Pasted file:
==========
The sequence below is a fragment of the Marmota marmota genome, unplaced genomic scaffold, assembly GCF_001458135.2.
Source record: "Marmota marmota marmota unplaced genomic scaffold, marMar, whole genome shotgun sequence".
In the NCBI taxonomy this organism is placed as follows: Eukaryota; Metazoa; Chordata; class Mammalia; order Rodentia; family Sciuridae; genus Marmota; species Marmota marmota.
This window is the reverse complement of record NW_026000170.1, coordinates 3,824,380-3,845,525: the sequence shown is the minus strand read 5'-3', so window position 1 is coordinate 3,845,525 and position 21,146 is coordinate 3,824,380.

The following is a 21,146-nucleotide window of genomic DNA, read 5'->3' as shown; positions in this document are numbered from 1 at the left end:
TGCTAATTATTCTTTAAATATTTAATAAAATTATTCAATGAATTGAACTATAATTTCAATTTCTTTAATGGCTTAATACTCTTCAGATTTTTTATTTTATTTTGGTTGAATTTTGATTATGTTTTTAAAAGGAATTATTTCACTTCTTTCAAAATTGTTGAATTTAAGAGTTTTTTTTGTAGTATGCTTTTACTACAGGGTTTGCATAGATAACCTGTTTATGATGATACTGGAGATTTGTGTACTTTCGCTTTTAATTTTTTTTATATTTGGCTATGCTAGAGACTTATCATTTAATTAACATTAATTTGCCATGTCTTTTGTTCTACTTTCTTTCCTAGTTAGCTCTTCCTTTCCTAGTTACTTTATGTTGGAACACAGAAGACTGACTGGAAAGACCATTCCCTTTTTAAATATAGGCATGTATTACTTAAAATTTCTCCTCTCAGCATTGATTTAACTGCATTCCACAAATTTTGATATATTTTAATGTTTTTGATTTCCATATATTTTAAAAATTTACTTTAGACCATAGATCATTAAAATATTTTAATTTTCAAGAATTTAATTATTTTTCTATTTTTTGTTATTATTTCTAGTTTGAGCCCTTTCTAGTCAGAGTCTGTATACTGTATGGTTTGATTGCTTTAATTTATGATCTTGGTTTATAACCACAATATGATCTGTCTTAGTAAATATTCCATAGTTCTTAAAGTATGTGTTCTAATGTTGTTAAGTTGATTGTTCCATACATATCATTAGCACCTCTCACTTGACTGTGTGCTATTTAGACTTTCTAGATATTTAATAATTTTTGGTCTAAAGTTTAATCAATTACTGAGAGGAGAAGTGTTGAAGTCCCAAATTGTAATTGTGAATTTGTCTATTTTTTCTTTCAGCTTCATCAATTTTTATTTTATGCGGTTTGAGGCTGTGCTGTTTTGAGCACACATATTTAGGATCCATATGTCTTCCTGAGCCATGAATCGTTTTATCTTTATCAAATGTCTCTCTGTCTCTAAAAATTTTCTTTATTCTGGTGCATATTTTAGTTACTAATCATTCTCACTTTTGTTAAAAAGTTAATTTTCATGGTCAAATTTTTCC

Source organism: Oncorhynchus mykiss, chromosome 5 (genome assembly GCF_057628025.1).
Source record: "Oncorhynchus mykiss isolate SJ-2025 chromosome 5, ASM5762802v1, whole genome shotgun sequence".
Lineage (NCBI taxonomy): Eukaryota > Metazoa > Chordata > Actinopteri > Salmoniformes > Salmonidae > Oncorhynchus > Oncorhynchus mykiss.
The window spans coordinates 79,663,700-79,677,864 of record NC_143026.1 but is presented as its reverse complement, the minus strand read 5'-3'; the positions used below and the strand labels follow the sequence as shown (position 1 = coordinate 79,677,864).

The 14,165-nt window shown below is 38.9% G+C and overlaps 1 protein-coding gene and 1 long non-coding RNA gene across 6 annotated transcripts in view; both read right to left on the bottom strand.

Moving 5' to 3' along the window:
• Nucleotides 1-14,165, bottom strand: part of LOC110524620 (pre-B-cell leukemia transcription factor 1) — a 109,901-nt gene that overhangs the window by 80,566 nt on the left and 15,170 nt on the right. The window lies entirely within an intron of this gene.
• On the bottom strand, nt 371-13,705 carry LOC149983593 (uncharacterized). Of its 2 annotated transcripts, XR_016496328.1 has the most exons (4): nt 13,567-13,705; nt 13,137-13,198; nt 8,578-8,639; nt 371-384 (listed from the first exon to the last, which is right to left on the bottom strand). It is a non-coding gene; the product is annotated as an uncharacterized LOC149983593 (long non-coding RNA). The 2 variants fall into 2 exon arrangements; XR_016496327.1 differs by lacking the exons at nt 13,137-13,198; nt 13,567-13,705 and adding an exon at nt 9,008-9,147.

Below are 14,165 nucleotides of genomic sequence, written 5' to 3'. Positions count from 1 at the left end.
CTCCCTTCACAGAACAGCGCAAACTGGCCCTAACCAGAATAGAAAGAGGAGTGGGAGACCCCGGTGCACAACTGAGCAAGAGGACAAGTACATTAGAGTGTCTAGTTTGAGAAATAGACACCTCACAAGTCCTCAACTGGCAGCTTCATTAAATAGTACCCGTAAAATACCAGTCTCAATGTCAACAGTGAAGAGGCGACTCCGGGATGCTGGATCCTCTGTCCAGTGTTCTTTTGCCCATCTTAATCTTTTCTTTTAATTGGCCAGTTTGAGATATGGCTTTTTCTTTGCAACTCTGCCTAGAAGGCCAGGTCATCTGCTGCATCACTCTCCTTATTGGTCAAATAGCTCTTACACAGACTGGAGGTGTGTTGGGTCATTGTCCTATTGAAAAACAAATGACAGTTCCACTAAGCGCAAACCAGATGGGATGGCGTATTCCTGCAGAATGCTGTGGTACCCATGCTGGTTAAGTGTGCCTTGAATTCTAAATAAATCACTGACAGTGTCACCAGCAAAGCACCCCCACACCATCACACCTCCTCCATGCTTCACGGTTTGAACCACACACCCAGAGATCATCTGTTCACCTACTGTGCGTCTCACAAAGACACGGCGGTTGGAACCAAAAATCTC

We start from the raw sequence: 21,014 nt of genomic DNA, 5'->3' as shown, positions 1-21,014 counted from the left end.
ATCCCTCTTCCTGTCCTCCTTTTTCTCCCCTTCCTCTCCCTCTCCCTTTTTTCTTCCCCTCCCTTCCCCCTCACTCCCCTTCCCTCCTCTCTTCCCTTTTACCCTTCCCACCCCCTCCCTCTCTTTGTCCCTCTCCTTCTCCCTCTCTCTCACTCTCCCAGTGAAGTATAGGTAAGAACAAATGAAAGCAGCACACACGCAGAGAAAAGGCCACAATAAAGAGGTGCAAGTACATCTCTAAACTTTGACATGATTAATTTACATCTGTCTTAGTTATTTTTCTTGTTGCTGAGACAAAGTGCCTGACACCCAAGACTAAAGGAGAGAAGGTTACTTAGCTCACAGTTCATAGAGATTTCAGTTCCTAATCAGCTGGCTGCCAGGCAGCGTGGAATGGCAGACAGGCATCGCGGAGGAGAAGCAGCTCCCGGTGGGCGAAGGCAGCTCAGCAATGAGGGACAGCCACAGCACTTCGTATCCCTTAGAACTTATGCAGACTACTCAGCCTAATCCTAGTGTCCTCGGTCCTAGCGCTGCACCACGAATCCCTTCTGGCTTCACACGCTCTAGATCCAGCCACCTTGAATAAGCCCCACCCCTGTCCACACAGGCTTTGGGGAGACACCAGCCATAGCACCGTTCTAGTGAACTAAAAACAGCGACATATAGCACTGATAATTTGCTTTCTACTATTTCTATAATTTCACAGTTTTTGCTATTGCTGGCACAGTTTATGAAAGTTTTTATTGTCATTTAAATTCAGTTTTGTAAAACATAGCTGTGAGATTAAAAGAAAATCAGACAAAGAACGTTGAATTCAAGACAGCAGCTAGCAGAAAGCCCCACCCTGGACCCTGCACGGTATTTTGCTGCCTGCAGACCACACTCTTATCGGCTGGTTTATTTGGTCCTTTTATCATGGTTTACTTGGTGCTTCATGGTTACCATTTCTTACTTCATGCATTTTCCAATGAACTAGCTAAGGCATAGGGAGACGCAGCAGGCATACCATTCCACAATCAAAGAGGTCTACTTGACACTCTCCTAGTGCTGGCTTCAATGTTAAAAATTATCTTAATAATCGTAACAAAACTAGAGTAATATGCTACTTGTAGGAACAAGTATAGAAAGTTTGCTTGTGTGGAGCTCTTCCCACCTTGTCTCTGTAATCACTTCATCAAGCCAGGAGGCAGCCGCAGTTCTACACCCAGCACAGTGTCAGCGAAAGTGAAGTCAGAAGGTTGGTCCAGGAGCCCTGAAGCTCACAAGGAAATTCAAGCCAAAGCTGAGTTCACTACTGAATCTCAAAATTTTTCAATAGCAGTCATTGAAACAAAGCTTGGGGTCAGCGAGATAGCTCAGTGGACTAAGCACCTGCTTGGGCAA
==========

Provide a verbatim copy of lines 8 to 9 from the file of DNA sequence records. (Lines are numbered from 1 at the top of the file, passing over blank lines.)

Source record: "Oncorhynchus mykiss isolate SJ-2025 chromosome 5, ASM5762802v1, whole genome shotgun sequence".
Lineage (NCBI taxonomy): Eukaryota > Metazoa > Chordata > Actinopteri > Salmoniformes > Salmonidae > Oncorhynchus > Oncorhynchus mykiss.